There she stood; graciously in her ‘v’ cut black gown.
He met her through a mutual friend at some wedding, months ago. He remembered how they clinked their glasses of champagne, vowing that that night would be for good times sake. No one night stands, unwanted kisses and slurred ‘I love yous’.
They bet $501 that none of that would happen (the extra $1, it was decided, was a sympathy prize for the poor loser). But they didn’t lose, so they split the cash.
Tipsy, they chatted late into the night about their quirks: eating raw green beans, wearing different coloured socks, not knowing how to use chopsticks, sleepwalking to the neighbour’s yard at 3am and travelling to 20 countries between them.
He remembered all the details of their conversation.
But there was something she said, what was it again? Something along the lines of,
“You’ve made tonight one of the best nights I’ve ever had”.
She lit up when she mouthed those words. It must’ve been true. Or was it just the alcohol kicking in?
He never got to ask her.
Yet there she was, in this room. And there he was realising he liked her all along.
He turned to his friend, handed him a drink and posed him a question.
Should he talk to her?
From a distance she glanced to face the bar, shifting her figure in her floor length black gown. She recognised that laugh—cheery and light, like his personality.
He was chatting to his male friend and sipping on champagne, probably some fancy vintage one. He said he was picky about his wines.
She remembered meeting him at her friend’s wedding.
They were really tipsy. But his drunken company was unforgettable. They flirted and bet that nothing would happen between them.
They danced freely to 90s pop tunes and told each other their weird list of ‘101 things to do’ before they died.
She almost fell for him when he said he hadn’t met anyone like her.
But that was one of those good one off nights months ago.
She just wasn’t interested in him.
But there was someone else. It was her uni friend she hadn’t seen in years.
They always sat together in Business Law lectures and had D & Ms over copious amounts of coffee when they should’ve been studying.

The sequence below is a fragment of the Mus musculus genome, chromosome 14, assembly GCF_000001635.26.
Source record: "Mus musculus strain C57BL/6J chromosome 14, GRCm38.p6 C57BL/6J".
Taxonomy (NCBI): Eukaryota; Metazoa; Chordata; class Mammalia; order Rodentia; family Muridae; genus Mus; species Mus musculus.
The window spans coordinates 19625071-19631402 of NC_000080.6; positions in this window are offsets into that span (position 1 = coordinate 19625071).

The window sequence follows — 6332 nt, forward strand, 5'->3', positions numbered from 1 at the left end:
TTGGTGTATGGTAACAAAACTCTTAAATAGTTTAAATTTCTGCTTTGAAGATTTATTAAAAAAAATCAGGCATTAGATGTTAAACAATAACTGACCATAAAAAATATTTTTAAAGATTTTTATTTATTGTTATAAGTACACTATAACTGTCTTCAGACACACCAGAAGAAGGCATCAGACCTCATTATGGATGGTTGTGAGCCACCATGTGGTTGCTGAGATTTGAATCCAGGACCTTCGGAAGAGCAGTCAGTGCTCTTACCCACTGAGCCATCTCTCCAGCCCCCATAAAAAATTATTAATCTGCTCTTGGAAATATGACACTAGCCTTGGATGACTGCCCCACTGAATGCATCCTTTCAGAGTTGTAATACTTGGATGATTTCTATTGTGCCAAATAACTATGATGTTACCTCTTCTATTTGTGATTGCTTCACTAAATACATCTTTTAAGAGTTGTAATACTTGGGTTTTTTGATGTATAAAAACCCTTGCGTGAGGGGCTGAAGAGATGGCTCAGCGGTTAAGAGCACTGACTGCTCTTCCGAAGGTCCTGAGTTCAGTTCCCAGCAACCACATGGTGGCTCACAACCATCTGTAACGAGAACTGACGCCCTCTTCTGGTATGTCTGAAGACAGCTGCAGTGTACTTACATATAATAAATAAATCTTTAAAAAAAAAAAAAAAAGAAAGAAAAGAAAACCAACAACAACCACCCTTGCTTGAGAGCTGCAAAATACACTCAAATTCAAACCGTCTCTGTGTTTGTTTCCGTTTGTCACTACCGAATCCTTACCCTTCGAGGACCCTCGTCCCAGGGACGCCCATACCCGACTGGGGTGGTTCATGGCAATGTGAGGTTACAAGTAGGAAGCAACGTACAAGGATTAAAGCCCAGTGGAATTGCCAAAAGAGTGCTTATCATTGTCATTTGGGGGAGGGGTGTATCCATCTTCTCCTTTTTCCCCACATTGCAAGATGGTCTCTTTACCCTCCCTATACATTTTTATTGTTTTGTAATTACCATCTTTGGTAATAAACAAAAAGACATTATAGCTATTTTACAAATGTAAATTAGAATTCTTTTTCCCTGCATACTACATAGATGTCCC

She still remembered the first thing he said to her when he plonked himself next to her at the back of the class.
“You look like a smart sort of person. Could you help me pass this damn subject?”
She smiled at the thought.
After graduation he was off to bask in Europe’s glorious summer for six months.
He vowed they’d be friends for life. But for a long time she wanted to be more than friends.
And yet there he stood in the same room as her.
He looked great in his well fit suit, styled hair and his teethy smile.
But did he feel the same about her?
So he stuttered his confession, and she blushed at his compliments about her black ‘v’ cut gown. Compassionately she apologised that she just wasn’t into him.
She too did the same, accidentally spilling her champagne on her uni friend’s finely ironed suit, realising that his arm was wrapped around his girlfriend’s waist.
For now they’d find out the hard way that being infatuated with someone could have its consequences; that you don’t always get what you want.
These things happen.
And the feeling called ‘rejection’, the realisation called the ‘truth’ sucks even more.
The pain called ‘shit’ takes its natural course, sometimes for too long.
They’d do any number of things to ‘get it over it’.
But if they watched carefully and had a finer eye around the room, they would’ve noticed beyond their broken egos, the music, the suits and dresses that there was someone keener in the room waiting for them. They just didn’t know it yet.
That there is someone waiting for all of us, if we just take a step back.